// Then do it all over again (move it up again. unless it happens to be exactly at 500)

}


It seems like a better choice would be (in simplest form)

Code:
while (true)

    if (nMotorEncoder[Bucket] < 495)
    {
      motor[Bucket] = 60;
    }
    else if (nMotorEncoder[Bucket] > 505)
    {
      motor[Bucket] = -60;
    }
    else
    {
      motor[Bucket] = 0;
    }
    wait1MSec(1);
}


And no that doesn't handle the motor deceleration or anything else (60 seems really fast to try and stop anywhere within range).
but the concept perhaps is more handle-able (new word)


Wed Mar 02, 2011 6:48 pm
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Joined: Sun Nov 15, 2009 5:46 am
Posts: 1347
Post Re: Making a Tetrix 12v behave like a servo
I am not familiar with the built-in PID in RobotC but in theory PID should regulate the power to the motor so that it will slow down when approaching the target. I am always assuming built-in PID is not engaged until you use nMotorEncoderTarget (must set a setpoint to start PID). But the code posted sets the motor power to either 60 or -60. Unless built-in PID is ignoring the value 60 you set, going between 60 and -60 will certainly cause ringing. PID is supposed to regulate the power level as well as the motor direction according to the difference between the current encoder value and the target encoder value. So you shouldn't have to test the encoder value yourself and set the power and direction. But I could be wrong. We don't use the built-in PID, we have our own PID library. My knowledge of built-in PID is from reading other threads in the forum and that's how other people use built-in PID. :)


Wed Mar 02, 2011 6:56 pm
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Joined: Wed Feb 24, 2010 11:43 pm
Posts: 34
Post Re: Making a Tetrix 12v behave like a servo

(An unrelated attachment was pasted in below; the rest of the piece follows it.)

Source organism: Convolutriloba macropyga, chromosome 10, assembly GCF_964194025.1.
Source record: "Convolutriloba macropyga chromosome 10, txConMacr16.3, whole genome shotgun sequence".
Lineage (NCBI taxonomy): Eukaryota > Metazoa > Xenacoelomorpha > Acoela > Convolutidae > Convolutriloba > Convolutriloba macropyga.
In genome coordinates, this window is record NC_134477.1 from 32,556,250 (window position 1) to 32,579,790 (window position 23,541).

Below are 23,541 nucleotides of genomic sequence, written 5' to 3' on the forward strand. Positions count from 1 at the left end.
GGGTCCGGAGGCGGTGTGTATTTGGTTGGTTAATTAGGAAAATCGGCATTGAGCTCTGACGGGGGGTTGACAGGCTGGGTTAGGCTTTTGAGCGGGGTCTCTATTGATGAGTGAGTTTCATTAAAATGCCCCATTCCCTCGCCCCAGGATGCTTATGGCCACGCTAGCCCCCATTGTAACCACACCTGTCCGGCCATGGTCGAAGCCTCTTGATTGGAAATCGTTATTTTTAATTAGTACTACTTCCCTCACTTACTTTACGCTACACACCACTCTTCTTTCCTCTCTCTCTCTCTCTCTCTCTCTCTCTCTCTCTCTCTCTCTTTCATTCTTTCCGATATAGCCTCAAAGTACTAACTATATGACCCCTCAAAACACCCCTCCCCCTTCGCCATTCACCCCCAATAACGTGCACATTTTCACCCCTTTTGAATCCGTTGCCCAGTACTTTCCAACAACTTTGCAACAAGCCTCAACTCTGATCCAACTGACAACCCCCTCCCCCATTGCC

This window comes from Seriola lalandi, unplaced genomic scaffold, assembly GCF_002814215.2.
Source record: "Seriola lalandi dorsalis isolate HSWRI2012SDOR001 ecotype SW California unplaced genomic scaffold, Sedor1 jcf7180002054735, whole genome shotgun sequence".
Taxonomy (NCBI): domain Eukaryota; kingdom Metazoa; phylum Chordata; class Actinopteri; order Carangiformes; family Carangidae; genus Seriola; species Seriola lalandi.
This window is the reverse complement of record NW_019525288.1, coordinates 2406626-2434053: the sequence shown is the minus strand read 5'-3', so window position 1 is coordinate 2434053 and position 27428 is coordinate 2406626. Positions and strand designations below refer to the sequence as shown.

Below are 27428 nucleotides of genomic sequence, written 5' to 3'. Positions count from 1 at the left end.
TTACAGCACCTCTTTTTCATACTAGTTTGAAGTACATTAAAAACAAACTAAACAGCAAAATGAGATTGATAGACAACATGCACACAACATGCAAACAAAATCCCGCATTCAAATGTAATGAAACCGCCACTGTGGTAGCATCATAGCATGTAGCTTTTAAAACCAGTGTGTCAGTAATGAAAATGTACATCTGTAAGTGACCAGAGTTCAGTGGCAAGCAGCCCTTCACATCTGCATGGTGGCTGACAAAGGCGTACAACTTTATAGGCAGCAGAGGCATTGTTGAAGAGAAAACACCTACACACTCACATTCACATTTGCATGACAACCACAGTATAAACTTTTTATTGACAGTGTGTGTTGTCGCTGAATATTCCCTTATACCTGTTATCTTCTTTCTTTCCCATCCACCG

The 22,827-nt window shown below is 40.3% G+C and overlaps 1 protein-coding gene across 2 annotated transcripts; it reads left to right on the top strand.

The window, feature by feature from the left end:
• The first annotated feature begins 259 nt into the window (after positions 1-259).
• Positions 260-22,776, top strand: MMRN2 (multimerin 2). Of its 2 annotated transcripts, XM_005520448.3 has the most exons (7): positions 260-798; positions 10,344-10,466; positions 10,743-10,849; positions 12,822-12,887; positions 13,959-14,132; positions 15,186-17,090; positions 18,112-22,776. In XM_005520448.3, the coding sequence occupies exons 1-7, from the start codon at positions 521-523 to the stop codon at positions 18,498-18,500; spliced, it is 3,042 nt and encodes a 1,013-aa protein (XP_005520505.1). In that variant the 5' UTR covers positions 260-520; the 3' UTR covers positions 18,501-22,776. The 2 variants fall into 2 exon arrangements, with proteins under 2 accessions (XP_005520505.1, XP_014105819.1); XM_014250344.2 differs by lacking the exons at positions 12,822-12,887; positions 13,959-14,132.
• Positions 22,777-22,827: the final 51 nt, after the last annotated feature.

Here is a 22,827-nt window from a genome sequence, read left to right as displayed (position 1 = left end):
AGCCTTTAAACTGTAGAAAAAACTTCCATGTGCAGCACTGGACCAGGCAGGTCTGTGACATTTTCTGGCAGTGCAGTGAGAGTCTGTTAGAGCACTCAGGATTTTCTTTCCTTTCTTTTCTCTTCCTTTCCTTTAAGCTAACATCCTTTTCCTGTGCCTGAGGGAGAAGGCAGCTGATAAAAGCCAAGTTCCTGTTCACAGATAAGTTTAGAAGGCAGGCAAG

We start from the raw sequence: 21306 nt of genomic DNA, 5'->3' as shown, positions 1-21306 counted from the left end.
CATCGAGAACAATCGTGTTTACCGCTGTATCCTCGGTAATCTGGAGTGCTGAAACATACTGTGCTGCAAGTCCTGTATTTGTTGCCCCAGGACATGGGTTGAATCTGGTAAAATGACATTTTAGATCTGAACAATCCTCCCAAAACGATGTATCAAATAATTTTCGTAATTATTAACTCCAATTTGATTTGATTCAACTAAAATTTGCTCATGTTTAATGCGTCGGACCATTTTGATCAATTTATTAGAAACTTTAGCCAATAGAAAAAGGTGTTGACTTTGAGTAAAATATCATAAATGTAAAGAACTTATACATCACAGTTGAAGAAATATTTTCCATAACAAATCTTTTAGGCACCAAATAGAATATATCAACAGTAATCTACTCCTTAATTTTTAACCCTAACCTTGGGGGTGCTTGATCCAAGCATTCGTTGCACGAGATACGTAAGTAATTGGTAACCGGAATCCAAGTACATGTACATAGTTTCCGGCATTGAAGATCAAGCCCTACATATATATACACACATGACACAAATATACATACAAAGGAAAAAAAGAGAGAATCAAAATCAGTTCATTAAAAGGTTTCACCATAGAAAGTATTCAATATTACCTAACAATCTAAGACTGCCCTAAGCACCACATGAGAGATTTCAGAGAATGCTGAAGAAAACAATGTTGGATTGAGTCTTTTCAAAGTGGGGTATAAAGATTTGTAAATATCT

MHTS wrote:
I am not familiar with the built-in PID in RobotC but in theory PID should regulate the power to the motor so that it will slow down when approaching the target. I am always assuming built-in PID is not engaged until you use nMotorEncoderTarget (must set a setpoint to start PID). But the code posted sets the motor power to either 60 or -60. Unless built-in PID is ignoring the value 60 you set, going between 60 and -60 will certainly cause ringing. PID is supposed to regulate the power level as well as the motor direction according to the difference between the current encoder value and the target encoder value. So you shouldn't have to test the encoder value yourself and set the power and direction. But I could be wrong. We don't use the built-in PID, we have our own PID library. My knowledge of built-in PID is from reading other threads in the forum and that's how other people use built-in PID. :)


He's using the built in PID for speed control, not for positioning. And you're right, what he's doing will certainly cause ringing. And you're also right that he probably should be using a PID (or at least a PI) algorithm to accurately position the arm. However, in most cases, people don't need to position the arm to the exact value and a simple on/off controller with a dead band is the simplest to get working for a new programmer.

If I was to give another hint to technowiz101 it would be to look at the nMotorEncoderTarget[] functionality. This, in essence, seems to change the PID to a positioning algorithm. But even that has bugs in the implementation for Tetrix motors that are frustrating when not understood (see viewtopic.php?f=52&t=2906).


Thu Mar 03, 2011 9:22 am
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Joined: Sun Dec 05, 2010 11:58 am
Posts: 28
Post Re: Making a Tetrix 12v behave like a servo
I believe a speed-based PID is activated if you do not use nMotorEncoderTarget.


Fri Mar 04, 2011 8:16 am